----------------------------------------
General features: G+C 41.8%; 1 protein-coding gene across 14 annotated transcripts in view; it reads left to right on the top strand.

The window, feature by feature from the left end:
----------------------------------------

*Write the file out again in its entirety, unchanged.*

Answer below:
General features: G+C 41.8%; 1 protein-coding gene across 14 annotated transcripts in view; it reads left to right on the top strand.

The window, feature by feature from the left end: